When I was losing weight, I was limiting myself to about 1000 to 1500 calories a day... I had plenty calories stored up... but nutritionally, I was eating a lot of fruits and veggies. I also cut out all sugar and processed foods, to maximize my nutrition/calorie ratio. You don't need a lot of calories, really, unless you're extremely active. I got down to my ideal weight and been fine ever since.

unix_kung_fu

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Re: Skipping Dinner - what does my body actually need?
« Reply #5 on: August 21, 2014, 01:57:40 PM »
Just know that carbs and starch are good for you. There are some bad carbs though, not all carbs are the same and shouldn't be generalized as such. I regularly eat pasta that is 100% whole wheat, and a ton of potatoes, brown rice, and lots of whole grains (millet, barley, bulgur, steel cut oats) in addition to multiple servings of fruits and vegetables. I concentrated on fiber equally as I did to protein.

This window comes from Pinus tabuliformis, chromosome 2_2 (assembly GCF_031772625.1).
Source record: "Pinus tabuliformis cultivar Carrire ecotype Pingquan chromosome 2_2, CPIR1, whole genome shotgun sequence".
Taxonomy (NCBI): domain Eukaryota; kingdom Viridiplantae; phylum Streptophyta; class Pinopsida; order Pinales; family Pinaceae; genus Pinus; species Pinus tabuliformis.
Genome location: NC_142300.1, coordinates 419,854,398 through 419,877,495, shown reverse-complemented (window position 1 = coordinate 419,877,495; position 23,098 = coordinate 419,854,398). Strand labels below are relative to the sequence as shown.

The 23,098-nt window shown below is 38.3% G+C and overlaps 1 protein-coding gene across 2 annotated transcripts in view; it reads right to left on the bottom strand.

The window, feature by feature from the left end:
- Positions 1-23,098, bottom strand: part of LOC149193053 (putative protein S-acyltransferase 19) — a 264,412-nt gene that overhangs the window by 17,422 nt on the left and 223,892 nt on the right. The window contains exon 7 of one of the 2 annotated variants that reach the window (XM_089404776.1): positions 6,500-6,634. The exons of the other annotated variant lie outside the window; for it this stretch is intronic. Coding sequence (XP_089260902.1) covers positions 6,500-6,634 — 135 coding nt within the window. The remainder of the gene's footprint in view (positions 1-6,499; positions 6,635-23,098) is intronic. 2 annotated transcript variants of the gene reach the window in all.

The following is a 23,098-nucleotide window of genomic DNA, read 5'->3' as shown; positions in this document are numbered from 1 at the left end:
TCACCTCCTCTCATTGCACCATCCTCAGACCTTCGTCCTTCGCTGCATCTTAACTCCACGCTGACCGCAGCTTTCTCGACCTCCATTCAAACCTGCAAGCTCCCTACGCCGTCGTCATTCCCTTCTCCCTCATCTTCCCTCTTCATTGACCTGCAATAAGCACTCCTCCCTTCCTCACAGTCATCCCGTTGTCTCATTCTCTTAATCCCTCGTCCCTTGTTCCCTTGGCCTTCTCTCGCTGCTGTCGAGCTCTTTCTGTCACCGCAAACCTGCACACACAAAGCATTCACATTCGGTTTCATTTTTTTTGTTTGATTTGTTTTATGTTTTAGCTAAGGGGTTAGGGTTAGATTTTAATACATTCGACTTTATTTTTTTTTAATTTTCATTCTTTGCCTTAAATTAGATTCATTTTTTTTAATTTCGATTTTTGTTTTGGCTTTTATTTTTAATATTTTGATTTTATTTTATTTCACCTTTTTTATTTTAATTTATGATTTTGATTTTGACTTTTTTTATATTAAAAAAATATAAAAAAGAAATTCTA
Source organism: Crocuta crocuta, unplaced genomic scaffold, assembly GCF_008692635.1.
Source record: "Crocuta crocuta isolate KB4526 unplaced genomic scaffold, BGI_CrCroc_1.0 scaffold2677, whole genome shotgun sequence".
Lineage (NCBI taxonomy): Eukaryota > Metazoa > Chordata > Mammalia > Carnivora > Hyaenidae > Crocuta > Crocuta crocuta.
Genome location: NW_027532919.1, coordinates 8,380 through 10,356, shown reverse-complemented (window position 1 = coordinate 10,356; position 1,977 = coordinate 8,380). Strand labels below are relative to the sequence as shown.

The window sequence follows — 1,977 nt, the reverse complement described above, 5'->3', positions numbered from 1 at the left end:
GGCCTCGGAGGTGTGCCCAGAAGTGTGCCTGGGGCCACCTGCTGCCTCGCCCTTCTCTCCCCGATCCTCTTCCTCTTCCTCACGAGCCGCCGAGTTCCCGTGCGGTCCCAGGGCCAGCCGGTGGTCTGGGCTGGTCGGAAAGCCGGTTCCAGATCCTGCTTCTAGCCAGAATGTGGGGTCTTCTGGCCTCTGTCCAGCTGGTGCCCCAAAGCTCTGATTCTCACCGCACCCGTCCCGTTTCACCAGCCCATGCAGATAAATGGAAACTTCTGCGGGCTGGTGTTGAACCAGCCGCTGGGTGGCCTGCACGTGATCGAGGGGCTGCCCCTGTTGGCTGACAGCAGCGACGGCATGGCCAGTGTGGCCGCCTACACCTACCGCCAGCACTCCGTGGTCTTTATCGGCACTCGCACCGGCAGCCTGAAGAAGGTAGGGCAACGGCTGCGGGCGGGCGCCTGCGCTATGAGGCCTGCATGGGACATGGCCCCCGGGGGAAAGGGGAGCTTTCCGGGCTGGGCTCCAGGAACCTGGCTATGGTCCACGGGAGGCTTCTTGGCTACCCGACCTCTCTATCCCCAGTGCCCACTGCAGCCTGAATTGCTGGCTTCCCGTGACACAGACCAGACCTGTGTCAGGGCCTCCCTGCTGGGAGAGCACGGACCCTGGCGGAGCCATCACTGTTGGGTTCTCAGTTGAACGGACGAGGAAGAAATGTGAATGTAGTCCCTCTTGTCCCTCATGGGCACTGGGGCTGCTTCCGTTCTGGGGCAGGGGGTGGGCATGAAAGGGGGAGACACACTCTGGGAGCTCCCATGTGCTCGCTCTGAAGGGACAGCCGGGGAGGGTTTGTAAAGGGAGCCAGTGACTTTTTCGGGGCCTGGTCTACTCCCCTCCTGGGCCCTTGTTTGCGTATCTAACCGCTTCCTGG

Consuming high amounts of fiber allowed me to eat as much as I wanted to full satisfaction and regulated my blood sugar so I stayed fuller for much longer.

I guess it really depends on how practical this is and how much time one has.

eil

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Re: Skipping Dinner - what does my body actually need?
« Reply #6 on: August 21, 2014, 03:57:56 PM »
Quote